Unbeaten British heavyweight hope Anthony Joshua is a level-headed kind of guy, and he realises he has plenty to learn before he is ready for the division’s elite. The 2012 Olympic gold medallist may well rip the IBF version of the heavyweight championship from Charles Martin a week today, but Joshua – as he told Forever Sports magazine – will not feel anywhere close to satisfied. That sense of satisfaction will not come, Joshua said to the magazine, until he has become undisputed heavyweight champion.
Fight fans, and promoters, can be impatient at times, however, and already, before he has even challenged for the IBF strap, people are excitedly talking about mouth-watering potential match-ups involving “A.J.” But fans wanting to see Joshua – who will be making one, perhaps two voluntary defences before his first mandatory will be scheduled for January of next year – against the likes of David Haye and Tyson Fury will, it seems, have to wait.
Joshua told Forever Sports that he will have “voluntaries” after he’s beaten Martin, and that he would “like to fight Bryant Jennings, Hughie Fury, Malik Scott, that sort of level really” as he makes the first defence or defences of his new belt. As a new and still inexperienced “world” champion (a “big, raw novice,” according to Tyson Fury) Joshua will be entitled to a “safe” first defence of his new title. And, with all due respect to the fighters Joshua listed, he would likely be a firm favourite to defeat either one.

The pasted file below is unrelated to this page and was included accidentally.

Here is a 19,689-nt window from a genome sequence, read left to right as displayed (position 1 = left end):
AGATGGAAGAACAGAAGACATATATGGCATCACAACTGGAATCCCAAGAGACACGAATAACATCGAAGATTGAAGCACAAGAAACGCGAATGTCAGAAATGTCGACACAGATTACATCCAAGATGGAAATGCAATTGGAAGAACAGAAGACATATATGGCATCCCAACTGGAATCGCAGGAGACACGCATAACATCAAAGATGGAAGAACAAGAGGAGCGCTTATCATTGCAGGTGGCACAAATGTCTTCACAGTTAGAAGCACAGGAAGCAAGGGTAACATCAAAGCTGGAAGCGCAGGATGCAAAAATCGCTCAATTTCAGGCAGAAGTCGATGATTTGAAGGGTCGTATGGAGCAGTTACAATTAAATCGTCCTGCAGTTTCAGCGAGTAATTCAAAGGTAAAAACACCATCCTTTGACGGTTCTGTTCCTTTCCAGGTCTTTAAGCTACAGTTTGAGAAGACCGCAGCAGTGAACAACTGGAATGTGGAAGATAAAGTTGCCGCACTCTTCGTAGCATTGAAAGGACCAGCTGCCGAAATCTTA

A Joshua-Hughie Fury fight would prove very interesting; as a fight itself and due to the further hype an eventual Joshua-Tyson Fury fight would receive. Imagine if Joshua were to KO Hughie, Tyson’s cousin – how would the reigning heavyweight champion respond? You know how Tyson would respond: he’d respond with bombast and vow to “smash” or “destroy” Joshua, very much getting the British public excited in the process. Job done: a Tyson Fury-Joshua clash, next year in a cavernous stadium, would be sold-out, with both big men (and their respective promoters) pocketing an absolute ton of cash.
But while a Joshua-Hughie Fury fight for the IBF title would be a big deal in the UK, the other possible defences Joshua listed are not quite as intriguing. Joshua against Jennings, though a good fight, would not be viewed as anything close to a 50-50 affair (there would, though, be some judges/fans willing to give the tall and gifted Hughie Fury a shot at derailing Joshua) and Joshua would likely enter the ring as a big favourite to KO Scott (who, though talented, has never been forgiven by fans for his quick capitulation at the hands of Deontay Wilder).
In short, fans are more than likely going to have to be patient in their desire to see Joshua swapping leather with the big names of his division. A young fighter, soon to be champion, Joshua is in it for the long haul and the super-fights will come in time. Maybe in a year’s time.